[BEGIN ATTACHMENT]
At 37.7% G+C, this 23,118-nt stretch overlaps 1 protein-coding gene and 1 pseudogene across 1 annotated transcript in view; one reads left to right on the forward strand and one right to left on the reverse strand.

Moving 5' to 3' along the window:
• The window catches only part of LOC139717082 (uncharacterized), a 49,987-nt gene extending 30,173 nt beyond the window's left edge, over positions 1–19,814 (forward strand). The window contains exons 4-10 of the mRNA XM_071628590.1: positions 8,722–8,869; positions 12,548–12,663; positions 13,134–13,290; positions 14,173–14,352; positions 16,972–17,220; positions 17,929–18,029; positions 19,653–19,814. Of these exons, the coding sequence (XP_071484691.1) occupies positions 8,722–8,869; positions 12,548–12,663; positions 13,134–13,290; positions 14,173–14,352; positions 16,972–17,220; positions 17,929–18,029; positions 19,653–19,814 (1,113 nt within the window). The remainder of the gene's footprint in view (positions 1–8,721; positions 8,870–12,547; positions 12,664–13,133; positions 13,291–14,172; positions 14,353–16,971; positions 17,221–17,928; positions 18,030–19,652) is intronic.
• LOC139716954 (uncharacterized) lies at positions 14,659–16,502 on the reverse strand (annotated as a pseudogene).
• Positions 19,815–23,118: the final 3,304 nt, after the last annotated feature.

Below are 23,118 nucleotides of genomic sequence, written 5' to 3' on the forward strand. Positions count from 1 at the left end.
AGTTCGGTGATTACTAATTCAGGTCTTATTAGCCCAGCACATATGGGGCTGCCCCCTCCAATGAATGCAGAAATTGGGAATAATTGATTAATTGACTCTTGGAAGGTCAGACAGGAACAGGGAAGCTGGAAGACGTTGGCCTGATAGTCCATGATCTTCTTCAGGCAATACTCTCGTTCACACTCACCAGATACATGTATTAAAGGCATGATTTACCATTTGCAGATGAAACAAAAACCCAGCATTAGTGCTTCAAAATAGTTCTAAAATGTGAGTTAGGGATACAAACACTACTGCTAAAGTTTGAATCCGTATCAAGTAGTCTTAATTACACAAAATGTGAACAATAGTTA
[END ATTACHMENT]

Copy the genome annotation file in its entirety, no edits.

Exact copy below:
At 37.7% G+C, this 23,118-nt stretch overlaps 1 protein-coding gene and 1 pseudogene across 1 annotated transcript in view; one reads left to right on the forward strand and one right to left on the reverse strand.

Moving 5' to 3' along the window:
• The window catches only part of LOC139717082 (uncharacterized), a 49,987-nt gene extending 30,173 nt beyond the window's left edge, over positions 1–19,814 (forward strand). The window contains exons 4-10 of the mRNA XM_071628590.1: positions 8,722–8,869; positions 12,548–12,663; positions 13,134–13,290; positions 14,173–14,352; positions 16,972–17,220; positions 17,929–18,029; positions 19,653–19,814. Of these exons, the coding sequence (XP_071484691.1) occupies positions 8,722–8,869; positions 12,548–12,663; positions 13,134–13,290; positions 14,173–14,352; positions 16,972–17,220; positions 17,929–18,029; positions 19,653–19,814 (1,113 nt within the window). The remainder of the gene's footprint in view (positions 1–8,721; positions 8,870–12,547; positions 12,664–13,133; positions 13,291–14,172; positions 14,353–16,971; positions 17,221–17,928; positions 18,030–19,652) is intronic.
• LOC139716954 (uncharacterized) lies at positions 14,659–16,502 on the reverse strand (annotated as a pseudogene).
• Positions 19,815–23,118: the final 3,304 nt, after the last annotated feature.

Below are 23,118 nucleotides of genomic sequence, written 5' to 3' on the forward strand. Positions count from 1 at the left end.
AGTTCGGTGATTACTAATTCAGGTCTTATTAGCCCAGCACATATGGGGCTGCCCCCTCCAATGAATGCAGAAATTGGGAATAATTGATTAATTGACTCTTGGAAGGTCAGACAGGAACAGGGAAGCTGGAAGACGTTGGCCTGATAGTCCATGATCTTCTTCAGGCAATACTCTCGTTCACACTCACCAGATACATGTATTAAAGGCATGATTTACCATTTGCAGATGAAACAAAAACCCAGCATTAGTGCTTCAAAATAGTTCTAAAATGTGAGTTAGGGATACAAACACTACTGCTAAAGTTTGAATCCGTATCAAGTAGTCTTAATTACACAAAATGTGAACAATAGTTA